We Remember: Interview with Tamara Nissanka

  • Name: Tamara Nissanka
  • Started University in: September, 2007
  • Graduated in: May, 2011
  • Present Sphere of Employment: Qualitative Market Researcher

 

What was life at university like in general?

It was, overall, time well spent! I’d heard quite a lot about the SL universities of course, especially the University of Colombo, and had read about it frequently, but the experience of actually attending university as an undergraduate was very different, and a lot more enjoyable than reading about it in print. One of the best things about university was that you come into contact with students from diverse parts of Sri Lanka and of different ethnicities and cultural orientations; being interested in people from an early age, this proved to be a satisfying encounter for me.

In my first year, I chose to pursue International Relations, English and Sociology, later I opted to specialize in Sociology. On the whole, I felt that I grew up, literally and figuratively, at university; I feel that I developed a more mature outlook about life.

What made you opt for Sociology as your specialization?

From an early age, people and the many facets of social interactions fascinated me. I loved the social-studies unit on the school syllabi, and my passion about unraveling the nature of the society was with me throughout. Once I was done with my G.C.E. A/L exams, I took to roaming online searching for sociology related articles, to orient myself with the discipline. As yet, I didn’t have a clear understanding of what the discipline constituted per se, but I was still interested in the content of the subject. I also read about the undergraduate programmes offered by the UOC department of sociology and was attracted. In a way, then, I had my heart set out on specializing in sociology, if I ever got the opportunity. From a more practical standpoint, I also searched for what career paths would open up for me, were I to major in Sociology, and I satisfied myself on that head as well. Looking back, I’d say that the decision to specialize in sociology was both sentimental and practical at the same time.  

Have your experiences with the Department of Sociology affected your career choices?

Immediately after graduating, I joined the Ceylon National Chamber of Industries – the CNCI – for a project of comparatively short duration. Later, I found work at a market research company which specializes in qualitative research; I’m completing a year with them coming July. Yes, my degree in sociology, along with the multitude of experiences gained as sociology undergraduate was a definite asset. For instance, I had good grounding in empirical research – both quantitative and qualitative although I wasn’t too keen about overwhelming myself with numbers! – which proved to be invaluable since I had to work in research; I was expected to engage in focus group discussions with consumers and was required to condense and analyze their responses in order to develop better market strategies. I also had plenty of hands on experience concerning the same at university, what with the research I had to undertake to complete my dissertation and the superior foundation I obtained through field research training programmes. Also the limited number of psychology based courses I took helped me gain insight into the aspect of consumer psychology.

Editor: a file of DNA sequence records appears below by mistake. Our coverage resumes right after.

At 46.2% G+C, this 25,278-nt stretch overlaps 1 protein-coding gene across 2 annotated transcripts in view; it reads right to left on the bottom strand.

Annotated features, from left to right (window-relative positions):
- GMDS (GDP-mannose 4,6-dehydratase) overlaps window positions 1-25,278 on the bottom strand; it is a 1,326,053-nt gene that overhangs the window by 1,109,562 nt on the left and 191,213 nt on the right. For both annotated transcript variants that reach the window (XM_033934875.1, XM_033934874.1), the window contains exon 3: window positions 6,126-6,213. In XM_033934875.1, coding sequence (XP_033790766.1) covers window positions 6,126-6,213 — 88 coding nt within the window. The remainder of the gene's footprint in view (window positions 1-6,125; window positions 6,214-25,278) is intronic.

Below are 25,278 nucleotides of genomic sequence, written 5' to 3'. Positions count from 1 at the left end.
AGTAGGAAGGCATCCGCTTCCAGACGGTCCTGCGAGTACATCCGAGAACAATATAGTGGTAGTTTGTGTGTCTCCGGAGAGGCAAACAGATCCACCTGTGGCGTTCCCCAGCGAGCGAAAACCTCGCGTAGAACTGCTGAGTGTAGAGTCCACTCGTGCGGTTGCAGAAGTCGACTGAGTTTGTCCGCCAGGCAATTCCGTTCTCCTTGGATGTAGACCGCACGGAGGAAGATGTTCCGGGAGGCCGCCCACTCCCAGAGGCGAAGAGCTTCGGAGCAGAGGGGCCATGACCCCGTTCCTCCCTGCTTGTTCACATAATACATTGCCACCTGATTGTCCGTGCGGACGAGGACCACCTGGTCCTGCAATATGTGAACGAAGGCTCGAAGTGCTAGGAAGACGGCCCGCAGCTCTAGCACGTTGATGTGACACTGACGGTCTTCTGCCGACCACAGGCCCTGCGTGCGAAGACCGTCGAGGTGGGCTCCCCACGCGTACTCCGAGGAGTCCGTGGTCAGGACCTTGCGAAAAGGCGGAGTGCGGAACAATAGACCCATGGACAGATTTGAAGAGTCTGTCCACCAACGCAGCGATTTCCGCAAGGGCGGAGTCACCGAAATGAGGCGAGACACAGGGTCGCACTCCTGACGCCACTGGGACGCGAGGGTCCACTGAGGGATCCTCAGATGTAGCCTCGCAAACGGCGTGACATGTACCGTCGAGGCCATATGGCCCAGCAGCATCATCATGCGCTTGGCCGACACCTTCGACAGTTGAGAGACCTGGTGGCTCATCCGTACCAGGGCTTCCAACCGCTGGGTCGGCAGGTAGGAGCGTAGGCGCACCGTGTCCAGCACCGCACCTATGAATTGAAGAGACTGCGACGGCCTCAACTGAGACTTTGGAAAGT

You were the first ever editor for the editorial branch of the resurrected UCSSA. Tell us a little about the intended breadth and depth of this division and the founding of ‘socioscope’.

Technically the idea for socioscope – a blog to harness the sociology related contributions of the academic staff and students at the university – came before the idea to resurrect the UCSSA. Our main purpose was to give the sociology department an online presence and after the UCSSA was resurrected we brought socioscope to life under the editorial branch. Fellow undergraduates within and without the department were enthusiastic contributors, and so were the academic staff. I also received help with the IT aspects of it and the technical elements required for the blog to function smoothly. The socioscope was actually part of a larger arrangement; we expected to couple it with a printed version, a magazine to be published quarterly or annually. We hope that the future generations of the UCSSA would one day make our dream a reality. 

Socioscope is not delimited to articles of purely sociological orientation. For instance, the blog recently featured several creative pieces of work by novel contributors. What are your opinions on this subject?

Interesting question. We do publish articles with an academic orientation of course – it is meant to be a university centered blog after all! – but we discourage copious quantities of technical jargon in the work we publish. The whole idea of the blog is to demystify the discipline of sociology and make it accessible to the lay person without risking oversimplification. A helpful analogy would be to compare the blog with our intended counterpart, a magazine. If you observe carefully, you’ll see that the archives and categories are organized so as to complement the layout of a magazine. A magazine should harvest creativity and to this end poetry, photographic essays and such like becomes invaluable. We want the tenuous students about to start life as an undergraduate help decide if sociology is right for them. In SL at least, they are not likely to have encountered sociology as a separate discipline before university entrance and so are unlikely to be familiar with the intricate workings of the subject. This being the case, their job would certainly be thankless were they forced to sift through mounds of technicalities in sociology, no matter what brilliant intellect they might convey to the specialist!              

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